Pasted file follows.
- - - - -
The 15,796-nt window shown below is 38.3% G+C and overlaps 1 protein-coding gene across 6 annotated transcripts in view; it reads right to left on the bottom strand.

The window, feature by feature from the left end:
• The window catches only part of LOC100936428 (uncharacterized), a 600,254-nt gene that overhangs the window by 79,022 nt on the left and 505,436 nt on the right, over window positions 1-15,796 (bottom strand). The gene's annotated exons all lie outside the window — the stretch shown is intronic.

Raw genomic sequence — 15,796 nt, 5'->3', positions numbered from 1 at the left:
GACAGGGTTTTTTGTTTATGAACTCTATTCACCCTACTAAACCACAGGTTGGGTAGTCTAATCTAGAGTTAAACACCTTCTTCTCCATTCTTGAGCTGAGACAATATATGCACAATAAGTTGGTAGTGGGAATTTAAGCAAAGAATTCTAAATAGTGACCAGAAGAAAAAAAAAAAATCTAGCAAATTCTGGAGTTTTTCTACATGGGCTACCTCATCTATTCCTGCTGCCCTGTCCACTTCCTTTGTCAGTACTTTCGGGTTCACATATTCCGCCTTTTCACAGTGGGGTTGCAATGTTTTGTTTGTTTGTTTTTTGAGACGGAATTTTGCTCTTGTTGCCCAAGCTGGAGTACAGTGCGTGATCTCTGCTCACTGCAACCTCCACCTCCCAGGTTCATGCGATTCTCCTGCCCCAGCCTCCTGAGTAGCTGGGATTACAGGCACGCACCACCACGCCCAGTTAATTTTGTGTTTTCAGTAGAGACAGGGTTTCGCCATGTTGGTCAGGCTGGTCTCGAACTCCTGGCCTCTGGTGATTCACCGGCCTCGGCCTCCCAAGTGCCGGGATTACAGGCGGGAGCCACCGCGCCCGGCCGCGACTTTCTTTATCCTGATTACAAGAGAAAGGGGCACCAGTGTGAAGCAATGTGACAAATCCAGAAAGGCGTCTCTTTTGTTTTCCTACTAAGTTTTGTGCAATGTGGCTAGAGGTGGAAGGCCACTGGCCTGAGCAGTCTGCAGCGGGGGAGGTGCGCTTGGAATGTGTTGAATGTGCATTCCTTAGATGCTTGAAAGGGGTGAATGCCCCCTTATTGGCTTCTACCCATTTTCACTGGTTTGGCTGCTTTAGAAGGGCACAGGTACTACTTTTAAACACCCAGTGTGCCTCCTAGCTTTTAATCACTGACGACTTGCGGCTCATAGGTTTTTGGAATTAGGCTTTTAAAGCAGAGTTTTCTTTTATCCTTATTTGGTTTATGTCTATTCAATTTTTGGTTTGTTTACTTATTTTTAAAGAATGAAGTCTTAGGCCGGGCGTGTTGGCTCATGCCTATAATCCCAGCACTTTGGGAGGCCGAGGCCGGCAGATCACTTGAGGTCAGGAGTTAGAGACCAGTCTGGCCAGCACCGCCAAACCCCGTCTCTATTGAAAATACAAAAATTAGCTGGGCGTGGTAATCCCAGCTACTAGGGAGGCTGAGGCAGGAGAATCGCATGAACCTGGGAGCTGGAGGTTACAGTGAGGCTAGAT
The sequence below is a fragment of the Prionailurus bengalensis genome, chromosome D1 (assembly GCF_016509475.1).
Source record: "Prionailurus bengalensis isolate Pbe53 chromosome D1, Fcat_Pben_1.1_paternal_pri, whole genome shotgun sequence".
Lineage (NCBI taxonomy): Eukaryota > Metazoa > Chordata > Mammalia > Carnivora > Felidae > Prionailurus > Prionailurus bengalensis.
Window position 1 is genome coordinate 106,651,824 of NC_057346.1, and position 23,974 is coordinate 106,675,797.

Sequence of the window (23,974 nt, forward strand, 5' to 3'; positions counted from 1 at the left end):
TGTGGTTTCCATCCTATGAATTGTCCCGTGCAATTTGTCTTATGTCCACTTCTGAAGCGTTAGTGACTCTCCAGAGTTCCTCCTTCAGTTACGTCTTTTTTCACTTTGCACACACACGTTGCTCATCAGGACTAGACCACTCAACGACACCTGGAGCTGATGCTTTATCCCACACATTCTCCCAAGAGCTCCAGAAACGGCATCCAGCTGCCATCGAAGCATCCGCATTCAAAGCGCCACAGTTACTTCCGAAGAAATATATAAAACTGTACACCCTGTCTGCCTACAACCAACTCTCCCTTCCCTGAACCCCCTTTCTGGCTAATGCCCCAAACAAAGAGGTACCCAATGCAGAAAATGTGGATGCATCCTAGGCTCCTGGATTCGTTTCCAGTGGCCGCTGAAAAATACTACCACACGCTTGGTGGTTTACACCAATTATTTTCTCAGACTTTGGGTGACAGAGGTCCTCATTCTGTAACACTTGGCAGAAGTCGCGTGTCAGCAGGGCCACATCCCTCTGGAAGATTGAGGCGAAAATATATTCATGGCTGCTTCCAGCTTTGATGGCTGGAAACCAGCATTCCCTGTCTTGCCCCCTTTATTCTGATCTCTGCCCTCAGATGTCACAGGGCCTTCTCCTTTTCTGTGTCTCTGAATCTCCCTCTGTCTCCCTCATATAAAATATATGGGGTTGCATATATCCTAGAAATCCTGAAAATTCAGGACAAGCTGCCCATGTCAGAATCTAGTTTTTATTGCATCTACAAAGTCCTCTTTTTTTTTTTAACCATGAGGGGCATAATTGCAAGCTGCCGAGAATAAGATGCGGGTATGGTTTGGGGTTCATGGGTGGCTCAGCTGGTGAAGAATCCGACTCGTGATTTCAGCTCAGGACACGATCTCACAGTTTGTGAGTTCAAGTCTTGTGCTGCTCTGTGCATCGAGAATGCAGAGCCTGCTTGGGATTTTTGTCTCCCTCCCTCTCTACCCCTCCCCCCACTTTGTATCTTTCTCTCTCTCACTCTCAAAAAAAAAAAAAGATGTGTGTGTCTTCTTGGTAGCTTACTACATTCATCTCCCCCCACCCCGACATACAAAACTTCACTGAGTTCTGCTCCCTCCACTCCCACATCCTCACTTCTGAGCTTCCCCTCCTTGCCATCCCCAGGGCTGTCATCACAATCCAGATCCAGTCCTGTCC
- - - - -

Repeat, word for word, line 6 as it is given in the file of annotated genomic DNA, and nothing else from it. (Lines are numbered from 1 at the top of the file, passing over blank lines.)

The sequence below is a fragment of the Prionailurus bengalensis genome, chromosome D1 (assembly GCF_016509475.1).